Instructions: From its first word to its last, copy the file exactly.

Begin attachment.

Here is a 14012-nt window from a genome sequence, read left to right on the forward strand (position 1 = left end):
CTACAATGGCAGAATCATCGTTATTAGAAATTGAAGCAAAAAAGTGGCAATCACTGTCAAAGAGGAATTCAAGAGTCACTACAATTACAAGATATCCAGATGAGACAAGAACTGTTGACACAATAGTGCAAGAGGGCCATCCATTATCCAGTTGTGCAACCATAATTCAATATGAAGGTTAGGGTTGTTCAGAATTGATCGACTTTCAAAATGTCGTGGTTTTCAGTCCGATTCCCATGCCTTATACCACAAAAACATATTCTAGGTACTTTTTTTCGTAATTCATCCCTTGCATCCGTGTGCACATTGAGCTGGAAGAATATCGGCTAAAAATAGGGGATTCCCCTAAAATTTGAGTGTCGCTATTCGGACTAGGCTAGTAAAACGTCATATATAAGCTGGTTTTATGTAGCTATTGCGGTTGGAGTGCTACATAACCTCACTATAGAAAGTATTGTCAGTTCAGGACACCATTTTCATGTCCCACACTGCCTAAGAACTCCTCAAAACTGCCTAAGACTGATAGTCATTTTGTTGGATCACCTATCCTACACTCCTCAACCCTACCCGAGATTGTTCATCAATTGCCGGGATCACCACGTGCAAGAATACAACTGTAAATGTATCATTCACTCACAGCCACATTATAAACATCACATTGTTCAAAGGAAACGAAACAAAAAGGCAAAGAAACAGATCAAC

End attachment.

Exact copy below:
Here is a 14012-nt window from a genome sequence, read left to right on the forward strand (position 1 = left end):
CTACAATGGCAGAATCATCGTTATTAGAAATTGAAGCAAAAAAGTGGCAATCACTGTCAAAGAGGAATTCAAGAGTCACTACAATTACAAGATATCCAGATGAGACAAGAACTGTTGACACAATAGTGCAAGAGGGCCATCCATTATCCAGTTGTGCAACCATAATTCAATATGAAGGTTAGGGTTGTTCAGAATTGATCGACTTTCAAAATGTCGTGGTTTTCAGTCCGATTCCCATGCCTTATACCACAAAAACATATTCTAGGTACTTTTTTTCGTAATTCATCCCTTGCATCCGTGTGCACATTGAGCTGGAAGAATATCGGCTAAAAATAGGGGATTCCCCTAAAATTTGAGTGTCGCTATTCGGACTAGGCTAGTAAAACGTCATATATAAGCTGGTTTTATGTAGCTATTGCGGTTGGAGTGCTACATAACCTCACTATAGAAAGTATTGTCAGTTCAGGACACCATTTTCATGTCCCACACTGCCTAAGAACTCCTCAAAACTGCCTAAGACTGATAGTCATTTTGTTGGATCACCTATCCTACACTCCTCAACCCTACCCGAGATTGTTCATCAATTGCCGGGATCACCACGTGCAAGAATACAACTGTAAATGTATCATTCACTCACAGCCACATTATAAACATCACATTGTTCAAAGGAAACGAAACAAAAAGGCAAAGAAACAGATCAAC